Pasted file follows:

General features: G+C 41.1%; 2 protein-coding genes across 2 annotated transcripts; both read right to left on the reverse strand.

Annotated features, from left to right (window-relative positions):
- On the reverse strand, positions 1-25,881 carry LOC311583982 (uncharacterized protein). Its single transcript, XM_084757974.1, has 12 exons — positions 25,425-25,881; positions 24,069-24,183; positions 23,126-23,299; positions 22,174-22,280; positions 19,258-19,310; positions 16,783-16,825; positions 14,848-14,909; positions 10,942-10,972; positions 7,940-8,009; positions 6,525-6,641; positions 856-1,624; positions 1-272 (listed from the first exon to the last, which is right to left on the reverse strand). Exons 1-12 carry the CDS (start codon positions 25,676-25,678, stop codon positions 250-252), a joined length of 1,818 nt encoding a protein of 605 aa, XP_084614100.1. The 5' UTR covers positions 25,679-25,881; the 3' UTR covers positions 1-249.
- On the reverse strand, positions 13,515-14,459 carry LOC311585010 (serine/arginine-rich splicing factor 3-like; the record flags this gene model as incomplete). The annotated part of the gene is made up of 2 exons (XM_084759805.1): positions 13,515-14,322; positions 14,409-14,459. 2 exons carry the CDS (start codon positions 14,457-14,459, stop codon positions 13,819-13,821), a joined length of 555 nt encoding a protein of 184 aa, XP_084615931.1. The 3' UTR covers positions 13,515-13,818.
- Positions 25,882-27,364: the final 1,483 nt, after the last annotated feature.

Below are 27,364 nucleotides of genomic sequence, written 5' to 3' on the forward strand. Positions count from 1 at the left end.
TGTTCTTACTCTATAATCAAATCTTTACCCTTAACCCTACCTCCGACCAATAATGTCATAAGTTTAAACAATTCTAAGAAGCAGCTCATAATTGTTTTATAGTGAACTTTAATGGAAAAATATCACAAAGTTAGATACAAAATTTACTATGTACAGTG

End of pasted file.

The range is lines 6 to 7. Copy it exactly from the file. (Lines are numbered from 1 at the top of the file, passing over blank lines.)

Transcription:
Below are 27,364 nucleotides of genomic sequence, written 5' to 3' on the forward strand. Positions count from 1 at the left end.
TGTTCTTACTCTATAATCAAATCTTTACCCTTAACCCTACCTCCGACCAATAATGTCATAAGTTTAAACAATTCTAAGAAGCAGCTCATAATTGTTTTATAGTGAACTTTAATGGAAAAATATCACAAAGTTAGATACAAAATTTACTATGTACAGTG